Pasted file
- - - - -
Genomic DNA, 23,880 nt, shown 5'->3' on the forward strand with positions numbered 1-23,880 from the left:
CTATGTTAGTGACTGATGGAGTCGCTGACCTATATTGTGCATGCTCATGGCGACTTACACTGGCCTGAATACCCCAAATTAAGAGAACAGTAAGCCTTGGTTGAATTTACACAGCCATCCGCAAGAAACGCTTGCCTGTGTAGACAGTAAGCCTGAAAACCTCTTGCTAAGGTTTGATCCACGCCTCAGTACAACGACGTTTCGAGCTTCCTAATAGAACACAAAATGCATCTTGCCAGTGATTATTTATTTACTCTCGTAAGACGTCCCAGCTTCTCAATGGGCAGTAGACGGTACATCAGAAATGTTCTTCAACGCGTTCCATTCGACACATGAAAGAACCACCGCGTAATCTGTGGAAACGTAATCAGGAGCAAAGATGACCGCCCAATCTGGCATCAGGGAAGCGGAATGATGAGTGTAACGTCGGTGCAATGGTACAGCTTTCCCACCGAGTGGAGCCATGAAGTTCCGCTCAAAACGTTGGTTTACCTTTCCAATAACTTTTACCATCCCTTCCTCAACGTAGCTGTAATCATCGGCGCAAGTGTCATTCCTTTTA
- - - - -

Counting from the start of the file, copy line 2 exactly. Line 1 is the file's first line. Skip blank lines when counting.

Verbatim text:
CTATGTTAGTGACTGATGGAGTCGCTGACCTATATTGTGCATGCTCATGGCGACTTACACTGGCCTGAATACCCCAAATTAAGAGAACAGTAAGCCTTGGTTGAATTTACACAGCCATCCGCAAGAAACGCTTGCCTGTGTAGACAGTAAGCCTGAAAACCTCTTGCTAAGGTTTGATCCACGCCTCAGTACAACGACGTTTCGAGCTTCCTAATAGAACACAAAATGCATCTTGCCAGTGATTATTTATTTACTCTCGTAAGACGTCCCAGCTTCTCAATGGGCAGTAGACGGTACATCAGAAATGTTCTTCAACGCGTTCCATTCGACACATGAAAGAACCACCGCGTAATCTGTGGAAACGTAATCAGGAGCAAAGATGACCGCCCAATCTGGCATCAGGGAAGCGGAATGATGAGTGTAACGTCGGTGCAATGGTACAGCTTTCCCACCGAGTGGAGCCATGAAGTTCCGCTCAAAACGTTGGTTTACCTTTCCAATAACTTTTACCATCCCTTCCTCAACGTAGCTGTAATCATCGGCGCAAGTGTCATTCCTTTTA